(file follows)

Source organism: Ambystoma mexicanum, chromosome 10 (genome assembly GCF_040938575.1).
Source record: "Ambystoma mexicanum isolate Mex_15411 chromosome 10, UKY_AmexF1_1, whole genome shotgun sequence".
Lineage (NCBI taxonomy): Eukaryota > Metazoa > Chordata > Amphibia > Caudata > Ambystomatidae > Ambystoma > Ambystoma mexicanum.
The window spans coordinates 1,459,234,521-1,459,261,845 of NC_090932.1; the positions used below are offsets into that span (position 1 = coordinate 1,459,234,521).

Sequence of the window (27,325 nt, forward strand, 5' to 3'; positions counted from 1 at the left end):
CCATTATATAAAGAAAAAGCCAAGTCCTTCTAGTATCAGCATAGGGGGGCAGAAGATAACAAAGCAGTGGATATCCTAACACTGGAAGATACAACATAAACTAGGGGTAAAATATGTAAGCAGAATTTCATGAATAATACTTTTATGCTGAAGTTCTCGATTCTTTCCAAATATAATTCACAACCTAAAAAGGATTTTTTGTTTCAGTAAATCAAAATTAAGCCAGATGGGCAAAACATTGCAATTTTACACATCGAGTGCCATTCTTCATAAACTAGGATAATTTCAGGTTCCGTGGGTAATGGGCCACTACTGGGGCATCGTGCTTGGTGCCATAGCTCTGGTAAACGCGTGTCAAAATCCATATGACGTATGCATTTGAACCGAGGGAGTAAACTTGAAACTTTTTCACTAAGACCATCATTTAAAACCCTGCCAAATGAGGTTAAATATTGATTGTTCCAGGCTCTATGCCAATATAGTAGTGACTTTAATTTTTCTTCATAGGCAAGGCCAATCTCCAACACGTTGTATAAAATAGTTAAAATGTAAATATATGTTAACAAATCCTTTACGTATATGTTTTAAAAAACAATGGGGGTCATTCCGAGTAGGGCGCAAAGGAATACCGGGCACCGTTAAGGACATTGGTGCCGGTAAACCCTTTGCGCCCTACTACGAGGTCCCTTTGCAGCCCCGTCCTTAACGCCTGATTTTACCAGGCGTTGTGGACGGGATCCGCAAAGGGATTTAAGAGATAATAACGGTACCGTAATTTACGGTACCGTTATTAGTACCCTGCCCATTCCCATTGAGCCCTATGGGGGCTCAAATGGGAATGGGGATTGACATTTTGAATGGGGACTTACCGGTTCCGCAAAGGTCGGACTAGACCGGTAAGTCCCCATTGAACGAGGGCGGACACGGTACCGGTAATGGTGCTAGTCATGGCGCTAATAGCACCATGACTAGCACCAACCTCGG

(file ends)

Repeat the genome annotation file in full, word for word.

Source organism: Ambystoma mexicanum, chromosome 10 (genome assembly GCF_040938575.1).
Source record: "Ambystoma mexicanum isolate Mex_15411 chromosome 10, UKY_AmexF1_1, whole genome shotgun sequence".
Lineage (NCBI taxonomy): Eukaryota > Metazoa > Chordata > Amphibia > Caudata > Ambystomatidae > Ambystoma > Ambystoma mexicanum.
The window spans coordinates 1,459,234,521-1,459,261,845 of NC_090932.1; the positions used below are offsets into that span (position 1 = coordinate 1,459,234,521).

Sequence of the window (27,325 nt, forward strand, 5' to 3'; positions counted from 1 at the left end):
CCATTATATAAAGAAAAAGCCAAGTCCTTCTAGTATCAGCATAGGGGGGCAGAAGATAACAAAGCAGTGGATATCCTAACACTGGAAGATACAACATAAACTAGGGGTAAAATATGTAAGCAGAATTTCATGAATAATACTTTTATGCTGAAGTTCTCGATTCTTTCCAAATATAATTCACAACCTAAAAAGGATTTTTTGTTTCAGTAAATCAAAATTAAGCCAGATGGGCAAAACATTGCAATTTTACACATCGAGTGCCATTCTTCATAAACTAGGATAATTTCAGGTTCCGTGGGTAATGGGCCACTACTGGGGCATCGTGCTTGGTGCCATAGCTCTGGTAAACGCGTGTCAAAATCCATATGACGTATGCATTTGAACCGAGGGAGTAAACTTGAAACTTTTTCACTAAGACCATCATTTAAAACCCTGCCAAATGAGGTTAAATATTGATTGTTCCAGGCTCTATGCCAATATAGTAGTGACTTTAATTTTTCTTCATAGGCAAGGCCAATCTCCAACACGTTGTATAAAATAGTTAAAATGTAAATATATGTTAACAAATCCTTTACGTATATGTTTTAAAAAACAATGGGGGTCATTCCGAGTAGGGCGCAAAGGAATACCGGGCACCGTTAAGGACATTGGTGCCGGTAAACCCTTTGCGCCCTACTACGAGGTCCCTTTGCAGCCCCGTCCTTAACGCCTGATTTTACCAGGCGTTGTGGACGGGATCCGCAAAGGGATTTAAGAGATAATAACGGTACCGTAATTTACGGTACCGTTATTAGTACCCTGCCCATTCCCATTGAGCCCTATGGGGGCTCAAATGGGAATGGGGATTGACATTTTGAATGGGGACTTACCGGTTCCGCAAAGGTCGGACTAGACCGGTAAGTCCCCATTGAACGAGGGCGGACACGGTACCGGTAATGGTGCTAGTCATGGCGCTAATAGCACCATGACTAGCACCAACCTCGG